Janes tells Kiwis to let Cooper be

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Cooper_training Getty Images Quade Cooper ahead of their official photo call session before their Test against the All Blacks.

Auckland – All Black winger Cory Jane has urged New Zealand spectators not to single out Australian playmaker Quade Cooper for abuse in Saturday's second Bledisloe Cup Test in Auckland.

Fans jeered Cooper's every touch of the ball at last year's Rugby World Cup, targeting him because he plays for Australia, even though he was born in New Zealand, and has a long-running feud with All Blacks captain Richie McCaw.

But there was no sympathy for Cooper from McCaw who dismissed the taunting of the Wallabies pivot as “just one of those things”.

The Test on Saturday is set to take place in front of a fierce partisan crowd at Auckland's Eden Park, but Jane said it was time to lay off Cooper.

“I think sometimes the crowd probably needs to let it be,” he told Wellington's Dominion Post newspaper, adding “whatever is done is done”.

Addressing Cooper's history with McCaw, which has led to the Wallaby being accused of taking cheap shots at the revered New Zealand captain, Jane said gamesmanship was part of the sport.

“You put in a bit of niggle, everyone does it, it's a bit of fun,” he said.

“It's not as though he has absolutely given Richie a hiding or anything like that.”

McCaw, however, said if the abuse of Cooper persisted it was up to the player to turn it to his advantage.

“A bit of history creates that. It's just one of those things. If he goes out and does the job that's all he can do,” McCaw said.

“I know personally when you go overseas and play somewhere else those things get you fired up to play well, so it doesn't matter too much I wouldn't have thought.”

Cooper initially revelled in his unpopularity among New Zealanders during last year's World Cup, referring to himself on Twitter as the home fans' “public enemy number one”.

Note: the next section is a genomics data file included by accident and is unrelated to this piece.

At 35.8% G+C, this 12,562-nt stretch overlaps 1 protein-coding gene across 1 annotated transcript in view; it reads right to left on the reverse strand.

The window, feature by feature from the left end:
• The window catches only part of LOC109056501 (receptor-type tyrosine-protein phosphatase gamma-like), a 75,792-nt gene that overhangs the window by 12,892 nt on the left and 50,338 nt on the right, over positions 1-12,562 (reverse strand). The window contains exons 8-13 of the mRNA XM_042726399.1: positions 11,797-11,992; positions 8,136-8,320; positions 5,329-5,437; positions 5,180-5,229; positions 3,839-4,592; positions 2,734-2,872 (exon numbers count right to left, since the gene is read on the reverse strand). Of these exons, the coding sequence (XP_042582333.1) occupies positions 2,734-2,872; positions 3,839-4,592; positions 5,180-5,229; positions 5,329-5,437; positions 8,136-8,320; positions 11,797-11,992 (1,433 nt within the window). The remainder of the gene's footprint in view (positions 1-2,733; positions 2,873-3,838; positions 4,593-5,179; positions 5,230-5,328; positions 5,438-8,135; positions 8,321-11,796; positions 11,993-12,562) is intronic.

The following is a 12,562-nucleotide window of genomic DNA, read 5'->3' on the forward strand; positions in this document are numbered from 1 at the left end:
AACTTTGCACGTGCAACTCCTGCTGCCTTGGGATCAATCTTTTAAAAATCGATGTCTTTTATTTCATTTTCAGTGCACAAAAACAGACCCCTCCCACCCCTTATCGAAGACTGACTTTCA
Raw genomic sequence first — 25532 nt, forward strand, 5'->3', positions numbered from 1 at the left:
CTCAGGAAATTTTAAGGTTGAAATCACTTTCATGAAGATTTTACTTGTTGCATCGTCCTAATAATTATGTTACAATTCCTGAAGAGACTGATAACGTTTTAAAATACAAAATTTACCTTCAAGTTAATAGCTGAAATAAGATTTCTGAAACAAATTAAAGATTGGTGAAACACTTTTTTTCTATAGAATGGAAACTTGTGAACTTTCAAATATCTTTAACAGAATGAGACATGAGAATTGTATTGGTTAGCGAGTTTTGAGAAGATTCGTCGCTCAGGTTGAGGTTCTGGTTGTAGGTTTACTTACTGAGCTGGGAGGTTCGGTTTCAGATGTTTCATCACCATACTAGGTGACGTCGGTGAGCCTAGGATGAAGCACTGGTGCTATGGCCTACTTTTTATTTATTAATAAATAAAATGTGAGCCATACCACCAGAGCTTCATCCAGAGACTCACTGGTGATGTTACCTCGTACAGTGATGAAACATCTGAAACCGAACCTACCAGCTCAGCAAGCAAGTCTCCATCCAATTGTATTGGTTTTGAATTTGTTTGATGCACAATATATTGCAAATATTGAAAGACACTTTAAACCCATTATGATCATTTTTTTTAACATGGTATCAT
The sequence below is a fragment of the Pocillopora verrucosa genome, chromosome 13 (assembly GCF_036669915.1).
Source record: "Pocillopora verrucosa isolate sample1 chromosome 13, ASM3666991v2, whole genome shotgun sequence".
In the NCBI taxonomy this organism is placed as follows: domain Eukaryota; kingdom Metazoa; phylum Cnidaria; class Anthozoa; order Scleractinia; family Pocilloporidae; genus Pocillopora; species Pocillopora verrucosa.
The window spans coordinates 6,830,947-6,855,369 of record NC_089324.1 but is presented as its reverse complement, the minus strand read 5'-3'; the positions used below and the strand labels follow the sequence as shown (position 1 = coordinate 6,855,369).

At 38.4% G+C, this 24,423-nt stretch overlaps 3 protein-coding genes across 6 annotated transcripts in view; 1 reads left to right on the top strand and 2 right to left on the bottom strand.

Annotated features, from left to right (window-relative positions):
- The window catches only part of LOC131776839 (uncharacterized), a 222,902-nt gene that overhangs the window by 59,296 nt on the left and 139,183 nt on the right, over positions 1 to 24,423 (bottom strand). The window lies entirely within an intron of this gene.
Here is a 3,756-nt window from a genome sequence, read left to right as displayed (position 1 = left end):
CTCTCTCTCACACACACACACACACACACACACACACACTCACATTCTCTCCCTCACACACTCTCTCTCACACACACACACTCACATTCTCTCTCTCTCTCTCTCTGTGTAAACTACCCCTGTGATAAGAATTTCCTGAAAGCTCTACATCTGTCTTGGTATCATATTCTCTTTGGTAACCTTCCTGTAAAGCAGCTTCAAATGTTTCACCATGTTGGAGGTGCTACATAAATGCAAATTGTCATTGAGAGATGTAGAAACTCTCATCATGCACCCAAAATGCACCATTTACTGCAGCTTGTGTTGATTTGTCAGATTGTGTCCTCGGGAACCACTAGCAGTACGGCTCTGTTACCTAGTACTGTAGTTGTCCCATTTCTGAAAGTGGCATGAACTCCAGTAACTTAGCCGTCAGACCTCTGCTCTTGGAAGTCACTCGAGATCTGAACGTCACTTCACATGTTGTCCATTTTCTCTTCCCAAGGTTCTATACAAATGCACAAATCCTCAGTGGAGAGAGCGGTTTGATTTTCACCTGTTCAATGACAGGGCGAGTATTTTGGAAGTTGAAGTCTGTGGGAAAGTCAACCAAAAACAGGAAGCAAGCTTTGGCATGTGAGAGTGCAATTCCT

But the pressure appeared to get to him as the tournament wore on and he produced a string of erratic displays that contributed to Australia's exit in the semi-finals at the hands of the All Blacks.

The abuse became so bad that Cooper's septuagenarian grandmother, Millie, who still lives in New Zealand, leapt to the fly-half's defence, telling his critics to leave her “Quadey” alone.

Then, to cap off a dismal tournament, Cooper limped from the field with a ruptured knee ligament during the third-place play-off with Wales and was sidelined for seven months.

He will make his first appearance for the Wallabies since the World Cup in Saturday's match, drafted by coach Robbie Deans in the hope his mercurial skills can fire up an Australian side soundly beaten 27-19 in the first Test.

If Cooper feels nervous about his reception in Auckland, he was giving nothing away at a media conference on Thursday, limiting his remarks to a brief statement and refusing to take questions.

“All I want to say is, I'm back, I'm fit, healthy, I'm ready to go,” he told reporters before abruptly heading for the exit. – Sapa-AFP


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